Symptoms of Ewing's Sarcoma

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Ewing's sarcoma is a rare type of cancer that typically affects children and young adults, between the ages of 10 and 20. Symptoms of Ewing's sarcoma can be vague and non-specific in the early stages, increasing in intensity with time. It is an extremely rare disease, and its symptoms are more likely related to another, much less serious disease in most people who experience them.

Symptoms of Ewing's Sarcoma

Symptoms of Ewing's sarcoma vary based on the location of the tumor and whether it has spread. The disease most commonly afflicts the long bones of the body—the arms and the legs—and symptoms like pain and swelling are experienced in these areas. Ewing's sarcoma symptoms include:

  • Pain at the tumor site
  • Swelling around the site of the tumor; skin may or may not be red
  • Fever
  • Unintended weight loss
  • Fatigue
  • Loss of appetite

When a tumor affects the spine, symptoms like loss of bladder/bowel control or paralysis may occur. Tumors can also affect nerve pathways, causing feelings of numbness and tingling. Fractures can also occur as a result of the weakening of the bone.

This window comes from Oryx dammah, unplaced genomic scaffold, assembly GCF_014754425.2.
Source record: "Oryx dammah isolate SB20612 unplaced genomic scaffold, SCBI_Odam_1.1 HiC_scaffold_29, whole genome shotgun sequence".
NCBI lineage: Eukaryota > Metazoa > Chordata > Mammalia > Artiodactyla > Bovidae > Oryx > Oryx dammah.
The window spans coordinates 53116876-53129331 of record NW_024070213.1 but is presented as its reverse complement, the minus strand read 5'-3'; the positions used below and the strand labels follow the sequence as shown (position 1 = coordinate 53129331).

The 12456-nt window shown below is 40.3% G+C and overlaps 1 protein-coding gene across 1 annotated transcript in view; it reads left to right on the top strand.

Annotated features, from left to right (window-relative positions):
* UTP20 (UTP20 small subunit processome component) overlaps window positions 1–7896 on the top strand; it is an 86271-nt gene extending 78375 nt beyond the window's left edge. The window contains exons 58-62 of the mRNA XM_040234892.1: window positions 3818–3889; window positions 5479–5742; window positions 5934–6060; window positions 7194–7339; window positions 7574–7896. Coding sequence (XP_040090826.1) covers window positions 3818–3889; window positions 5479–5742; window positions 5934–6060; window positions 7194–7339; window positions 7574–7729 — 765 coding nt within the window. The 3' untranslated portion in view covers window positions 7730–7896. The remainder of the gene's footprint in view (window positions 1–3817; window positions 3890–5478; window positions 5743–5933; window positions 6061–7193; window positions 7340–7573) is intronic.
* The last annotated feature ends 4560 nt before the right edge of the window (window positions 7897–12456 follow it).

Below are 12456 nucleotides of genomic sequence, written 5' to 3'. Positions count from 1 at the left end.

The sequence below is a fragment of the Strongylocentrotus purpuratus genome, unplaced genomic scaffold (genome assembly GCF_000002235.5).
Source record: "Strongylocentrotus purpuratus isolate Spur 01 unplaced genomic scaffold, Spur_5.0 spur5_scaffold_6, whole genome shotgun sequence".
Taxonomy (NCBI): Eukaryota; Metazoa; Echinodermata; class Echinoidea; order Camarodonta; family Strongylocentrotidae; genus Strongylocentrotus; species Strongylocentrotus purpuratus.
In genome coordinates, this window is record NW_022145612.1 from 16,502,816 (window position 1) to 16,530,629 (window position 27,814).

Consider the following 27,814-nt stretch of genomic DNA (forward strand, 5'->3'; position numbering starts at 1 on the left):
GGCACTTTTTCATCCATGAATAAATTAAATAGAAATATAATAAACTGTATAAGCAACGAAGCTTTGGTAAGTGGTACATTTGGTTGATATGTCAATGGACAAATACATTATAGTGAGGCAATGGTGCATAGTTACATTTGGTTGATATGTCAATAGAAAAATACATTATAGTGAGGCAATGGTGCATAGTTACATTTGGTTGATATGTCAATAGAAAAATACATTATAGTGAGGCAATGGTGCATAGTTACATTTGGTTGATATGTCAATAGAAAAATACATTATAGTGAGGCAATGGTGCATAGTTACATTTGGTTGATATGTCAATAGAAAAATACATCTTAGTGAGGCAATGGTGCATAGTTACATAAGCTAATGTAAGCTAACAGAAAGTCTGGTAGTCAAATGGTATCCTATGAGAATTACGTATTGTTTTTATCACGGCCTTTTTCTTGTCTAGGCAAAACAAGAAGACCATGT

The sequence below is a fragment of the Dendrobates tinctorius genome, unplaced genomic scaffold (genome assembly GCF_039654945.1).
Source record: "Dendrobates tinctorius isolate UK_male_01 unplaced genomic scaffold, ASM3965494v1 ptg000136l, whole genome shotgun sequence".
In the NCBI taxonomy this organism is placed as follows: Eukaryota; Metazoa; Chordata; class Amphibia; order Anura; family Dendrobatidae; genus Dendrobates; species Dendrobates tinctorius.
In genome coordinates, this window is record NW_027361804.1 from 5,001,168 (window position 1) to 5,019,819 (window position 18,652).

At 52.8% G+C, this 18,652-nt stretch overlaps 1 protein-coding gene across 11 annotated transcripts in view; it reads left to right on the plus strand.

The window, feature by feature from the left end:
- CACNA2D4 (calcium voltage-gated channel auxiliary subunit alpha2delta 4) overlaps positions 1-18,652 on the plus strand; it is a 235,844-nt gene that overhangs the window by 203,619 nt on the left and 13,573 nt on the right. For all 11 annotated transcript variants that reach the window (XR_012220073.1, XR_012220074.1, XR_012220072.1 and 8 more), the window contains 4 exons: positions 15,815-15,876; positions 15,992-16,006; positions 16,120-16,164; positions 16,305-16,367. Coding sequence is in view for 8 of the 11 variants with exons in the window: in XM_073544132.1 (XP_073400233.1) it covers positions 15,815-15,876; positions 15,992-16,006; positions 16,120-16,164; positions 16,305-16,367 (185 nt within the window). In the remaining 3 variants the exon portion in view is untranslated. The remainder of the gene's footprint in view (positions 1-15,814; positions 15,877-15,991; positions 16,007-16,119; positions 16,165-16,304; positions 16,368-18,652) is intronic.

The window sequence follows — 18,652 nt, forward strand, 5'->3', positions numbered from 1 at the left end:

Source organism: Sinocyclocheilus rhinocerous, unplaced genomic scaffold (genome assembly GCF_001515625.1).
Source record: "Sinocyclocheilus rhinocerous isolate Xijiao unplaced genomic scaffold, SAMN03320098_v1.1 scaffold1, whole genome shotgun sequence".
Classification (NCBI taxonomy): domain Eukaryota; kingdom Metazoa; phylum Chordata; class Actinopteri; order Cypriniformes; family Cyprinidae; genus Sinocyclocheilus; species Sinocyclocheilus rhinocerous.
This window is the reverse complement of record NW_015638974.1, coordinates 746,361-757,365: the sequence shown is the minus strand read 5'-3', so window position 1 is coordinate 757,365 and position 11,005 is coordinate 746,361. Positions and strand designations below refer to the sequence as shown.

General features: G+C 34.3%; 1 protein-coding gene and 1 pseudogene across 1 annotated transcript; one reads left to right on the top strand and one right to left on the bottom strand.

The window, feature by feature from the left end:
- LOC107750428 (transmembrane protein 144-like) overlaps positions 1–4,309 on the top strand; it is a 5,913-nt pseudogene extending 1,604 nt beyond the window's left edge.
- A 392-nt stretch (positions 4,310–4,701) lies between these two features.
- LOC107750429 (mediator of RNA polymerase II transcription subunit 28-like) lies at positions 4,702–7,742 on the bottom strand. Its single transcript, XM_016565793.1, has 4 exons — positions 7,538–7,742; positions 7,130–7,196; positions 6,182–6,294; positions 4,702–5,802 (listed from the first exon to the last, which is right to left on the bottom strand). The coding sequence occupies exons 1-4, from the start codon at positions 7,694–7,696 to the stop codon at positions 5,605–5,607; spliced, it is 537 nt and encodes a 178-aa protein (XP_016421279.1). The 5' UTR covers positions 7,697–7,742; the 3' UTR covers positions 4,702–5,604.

In this excerpt, provided by UpToDate, an electronic resource used by many patients and their doctors looking for in-depth medical information—you can see how pain and swelling related to Ewing's sarcoma differ from the pain associated to injury or other causes:

"Patients with EFT typically present with localized pain or swelling of a few weeks or months duration. Trauma, often minor, may be the initiating event that calls attention to the lesion. The pain may be mild at first, but intensifies fairly rapidly; it may be aggravated by exercise and is often worse at night. A distinct soft tissue mass can sometimes be appreciated. When present, it is usually firmly attached to the bone and moderately to markedly tender to palpation. Swelling of the affected limb with erythema over the mass is not uncommon."

Persistence of Ewing's Sarcoma Symptoms Raises Red Flags

Unfortunately, it is not uncommon for there to be a delay in diagnosing Ewing's sarcoma. The symptoms are very similar to those of other less severe illnesses.

Pain and swelling are often thought to be related to an injury, but it is the persistence of symptoms that raise red flags for physicians. The initial complaint of non-specific pain can result in X-rays being taken of the wrong part of the bone or X-rays that may not reveal early abnormalities. Many factors are involved in making a timely, correct diagnosis.

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Article Sources

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  1. American Cancer Society. Signs and Symptoms of Ewing Tumors. Updated May 31. 2018.

  2. PDQ Pediatric Treatment Editorial Board. Ewing sarcoma treatment (PDQ): Health Professional Version. 2019 Aug 15. In: PDQ Cancer Information Summaries [Internet]. Bethesda (MD): National Cancer Institute (US); 2002

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